Cafe Witness

Friday, May 25, 2007

In Praise of Naps

The concept of the nap is a touchy subject in my household. One of us (i.e., me) believes a nap is one of the most useful, refreshing and rewarding ways to spend a slice of one's day. The other (i.e., she) believes naps are evil, soul-draining activities that rob a person of time that would be better spent being productive.

I'll admit it's entirely possible to overnap -- lord knows I'd sleep 24 hours a day if it were physically possible. But I actually consider a strategically timed nap to be one of the best things a person can do to improve productivity.

Maybe it's just me, but I find a nap helps me:

- recharge and reinvigorate my body

- clarify and recalibrate my mind

- calm down and refresh my energy

The way my mind works, I tend to go through "stages" in a day, in which I transition from number crunching to organizing to creating to filing to scheduling to brainstorming. I find the transition between mindsets can be jarring, and it often helps immensely to grab a quick nap and approach the new situation with a new frame of mind.

I'm not alone. Studies have shown that workplaces which allow their employees to nap / meditate on the job experience higher morale and increased productivity. It also decreases the chances of heart disease!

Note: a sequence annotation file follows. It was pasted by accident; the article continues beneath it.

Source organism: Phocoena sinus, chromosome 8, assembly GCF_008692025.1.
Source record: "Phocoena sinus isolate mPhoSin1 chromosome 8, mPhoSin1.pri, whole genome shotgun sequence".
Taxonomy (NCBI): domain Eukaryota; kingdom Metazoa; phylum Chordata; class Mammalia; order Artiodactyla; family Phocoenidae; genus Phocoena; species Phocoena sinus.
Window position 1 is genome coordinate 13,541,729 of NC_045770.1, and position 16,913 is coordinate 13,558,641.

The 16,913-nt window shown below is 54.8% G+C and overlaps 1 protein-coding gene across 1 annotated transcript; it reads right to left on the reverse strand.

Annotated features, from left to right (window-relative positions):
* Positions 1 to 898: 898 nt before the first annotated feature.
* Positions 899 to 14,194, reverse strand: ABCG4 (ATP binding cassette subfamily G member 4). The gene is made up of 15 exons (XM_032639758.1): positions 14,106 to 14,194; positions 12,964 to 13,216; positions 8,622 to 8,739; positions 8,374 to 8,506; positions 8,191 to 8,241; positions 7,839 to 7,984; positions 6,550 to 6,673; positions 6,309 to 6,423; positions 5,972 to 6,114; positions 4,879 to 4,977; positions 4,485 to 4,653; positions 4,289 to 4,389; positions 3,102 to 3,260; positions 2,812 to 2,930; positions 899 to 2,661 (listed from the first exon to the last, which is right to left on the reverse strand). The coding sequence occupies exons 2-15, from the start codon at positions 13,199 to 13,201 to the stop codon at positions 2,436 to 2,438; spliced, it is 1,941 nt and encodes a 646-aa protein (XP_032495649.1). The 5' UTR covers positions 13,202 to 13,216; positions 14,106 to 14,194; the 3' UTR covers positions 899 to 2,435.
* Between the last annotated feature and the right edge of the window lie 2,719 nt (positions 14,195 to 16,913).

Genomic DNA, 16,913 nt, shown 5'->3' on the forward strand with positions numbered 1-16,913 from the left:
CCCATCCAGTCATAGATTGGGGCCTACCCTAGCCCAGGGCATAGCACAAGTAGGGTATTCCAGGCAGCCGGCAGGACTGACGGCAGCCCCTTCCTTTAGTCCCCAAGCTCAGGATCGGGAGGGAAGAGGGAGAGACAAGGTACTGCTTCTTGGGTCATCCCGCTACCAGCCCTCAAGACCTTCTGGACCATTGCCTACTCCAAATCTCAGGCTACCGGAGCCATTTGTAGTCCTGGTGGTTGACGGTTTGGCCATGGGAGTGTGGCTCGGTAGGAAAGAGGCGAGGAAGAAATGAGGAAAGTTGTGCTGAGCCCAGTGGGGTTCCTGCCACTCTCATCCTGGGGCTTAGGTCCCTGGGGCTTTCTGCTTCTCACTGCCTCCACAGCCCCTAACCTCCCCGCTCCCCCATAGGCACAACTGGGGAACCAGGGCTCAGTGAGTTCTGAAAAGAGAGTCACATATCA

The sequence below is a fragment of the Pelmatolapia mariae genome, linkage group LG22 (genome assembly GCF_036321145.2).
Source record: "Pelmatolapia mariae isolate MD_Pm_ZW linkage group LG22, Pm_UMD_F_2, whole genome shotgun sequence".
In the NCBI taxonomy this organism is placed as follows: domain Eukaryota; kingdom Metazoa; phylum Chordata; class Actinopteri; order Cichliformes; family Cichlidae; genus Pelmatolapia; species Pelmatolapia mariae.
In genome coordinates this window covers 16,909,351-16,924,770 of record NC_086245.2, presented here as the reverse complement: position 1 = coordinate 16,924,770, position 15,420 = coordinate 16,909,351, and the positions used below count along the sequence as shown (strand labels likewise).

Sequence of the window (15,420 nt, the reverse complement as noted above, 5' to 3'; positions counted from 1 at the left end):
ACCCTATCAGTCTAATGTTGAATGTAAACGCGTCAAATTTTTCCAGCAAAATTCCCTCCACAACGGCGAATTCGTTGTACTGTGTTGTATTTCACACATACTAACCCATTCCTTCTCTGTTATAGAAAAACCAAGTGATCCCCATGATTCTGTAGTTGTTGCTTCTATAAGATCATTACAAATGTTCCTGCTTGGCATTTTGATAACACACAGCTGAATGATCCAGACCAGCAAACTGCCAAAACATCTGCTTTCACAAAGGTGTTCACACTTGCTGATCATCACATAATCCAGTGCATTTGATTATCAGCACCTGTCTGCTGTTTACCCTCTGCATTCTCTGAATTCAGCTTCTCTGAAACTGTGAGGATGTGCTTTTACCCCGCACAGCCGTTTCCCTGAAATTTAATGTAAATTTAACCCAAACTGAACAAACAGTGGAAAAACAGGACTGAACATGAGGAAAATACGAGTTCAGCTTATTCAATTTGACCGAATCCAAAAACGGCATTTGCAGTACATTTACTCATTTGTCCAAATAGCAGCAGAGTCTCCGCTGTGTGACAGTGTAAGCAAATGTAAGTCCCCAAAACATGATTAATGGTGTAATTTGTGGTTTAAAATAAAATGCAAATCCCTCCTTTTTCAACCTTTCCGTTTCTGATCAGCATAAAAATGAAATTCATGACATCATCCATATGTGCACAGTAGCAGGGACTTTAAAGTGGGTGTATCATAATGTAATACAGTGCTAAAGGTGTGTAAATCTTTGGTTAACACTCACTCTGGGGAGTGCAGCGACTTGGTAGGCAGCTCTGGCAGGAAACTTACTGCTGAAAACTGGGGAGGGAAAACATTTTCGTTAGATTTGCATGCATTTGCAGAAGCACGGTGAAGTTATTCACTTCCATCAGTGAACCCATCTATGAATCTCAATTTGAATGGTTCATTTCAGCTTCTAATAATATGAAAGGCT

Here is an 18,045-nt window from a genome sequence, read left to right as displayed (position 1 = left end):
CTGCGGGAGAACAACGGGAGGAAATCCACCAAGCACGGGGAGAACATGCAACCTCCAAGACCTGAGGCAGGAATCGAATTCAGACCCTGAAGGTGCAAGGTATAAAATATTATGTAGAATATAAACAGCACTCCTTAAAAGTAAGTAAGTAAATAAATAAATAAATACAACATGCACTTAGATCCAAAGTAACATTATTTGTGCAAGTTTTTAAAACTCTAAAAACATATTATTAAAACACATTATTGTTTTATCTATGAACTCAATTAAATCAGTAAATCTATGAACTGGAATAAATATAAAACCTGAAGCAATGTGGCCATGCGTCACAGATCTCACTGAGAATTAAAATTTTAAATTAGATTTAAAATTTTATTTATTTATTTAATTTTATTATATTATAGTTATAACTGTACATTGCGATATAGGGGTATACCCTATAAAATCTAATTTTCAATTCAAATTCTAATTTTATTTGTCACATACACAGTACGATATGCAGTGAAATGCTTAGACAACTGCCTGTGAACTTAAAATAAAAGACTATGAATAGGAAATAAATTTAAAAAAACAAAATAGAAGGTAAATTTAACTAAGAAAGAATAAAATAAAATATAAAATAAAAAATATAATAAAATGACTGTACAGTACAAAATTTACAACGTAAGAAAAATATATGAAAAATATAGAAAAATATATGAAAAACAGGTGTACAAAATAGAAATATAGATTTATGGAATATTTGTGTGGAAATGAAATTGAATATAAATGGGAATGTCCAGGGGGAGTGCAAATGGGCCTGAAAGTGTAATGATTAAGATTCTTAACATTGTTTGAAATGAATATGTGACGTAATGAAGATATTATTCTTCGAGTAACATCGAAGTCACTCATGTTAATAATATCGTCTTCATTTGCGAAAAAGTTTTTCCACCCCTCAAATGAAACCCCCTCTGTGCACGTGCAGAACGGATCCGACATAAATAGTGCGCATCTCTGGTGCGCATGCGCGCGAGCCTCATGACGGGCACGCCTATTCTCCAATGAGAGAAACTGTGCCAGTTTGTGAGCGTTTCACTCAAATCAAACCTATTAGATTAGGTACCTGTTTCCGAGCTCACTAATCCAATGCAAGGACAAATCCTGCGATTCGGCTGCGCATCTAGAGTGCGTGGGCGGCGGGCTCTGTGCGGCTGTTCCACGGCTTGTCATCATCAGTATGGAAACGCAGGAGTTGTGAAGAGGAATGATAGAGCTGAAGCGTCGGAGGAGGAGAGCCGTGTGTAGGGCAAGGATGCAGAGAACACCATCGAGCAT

From one such article in the Chicago Tribune:
By one estimate, sleep-related fatigue costs U.S. businesses $150 billion annually in absenteeism, accidents and lost productivity, according to a 2006 report by the Institute of Medicine.

Pulling an all-nighter or sleeping as little as four to five hours daily for a week produces the same level of cognitive impairment as if a person were legally drunk, with a blood-alcohol level of 0.10, according to Czeisler. We would never praise someone who came to work inebriated, he argues, yet business glorifies people who sacrifice sleep to work.

Polls suggest a majority of Americans are sleep-deprived, says Darrel Drobnich, program director of the National Sleep Foundation. The group's 2005 poll found that U.S. adults sleep an average of 6.9 hours daily, compared with about 10 hours a century ago.

How ironic: Given the rigors of the workplace and the pressure to succeed, sometimes the best solution is to check out of the game for a catnap.

What about you: do you find a nap recharges your batteries or derails your day?

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  • I can totally see your point on recharging the batteries but I have to aggree with the other person and say it's a big waste of time. If I ever found a magic lamp my first wish would be to never sleep.

    By Blogger Clintus McGintus, at 1:05 AM  

  • I almost read the entire post, but felt the need to sleep for a bit - I might get around to reading the rest of it later, unless something else comes along and I

    < no carrier >

    By Anonymous Michael Bailey, at 8:30 AM  

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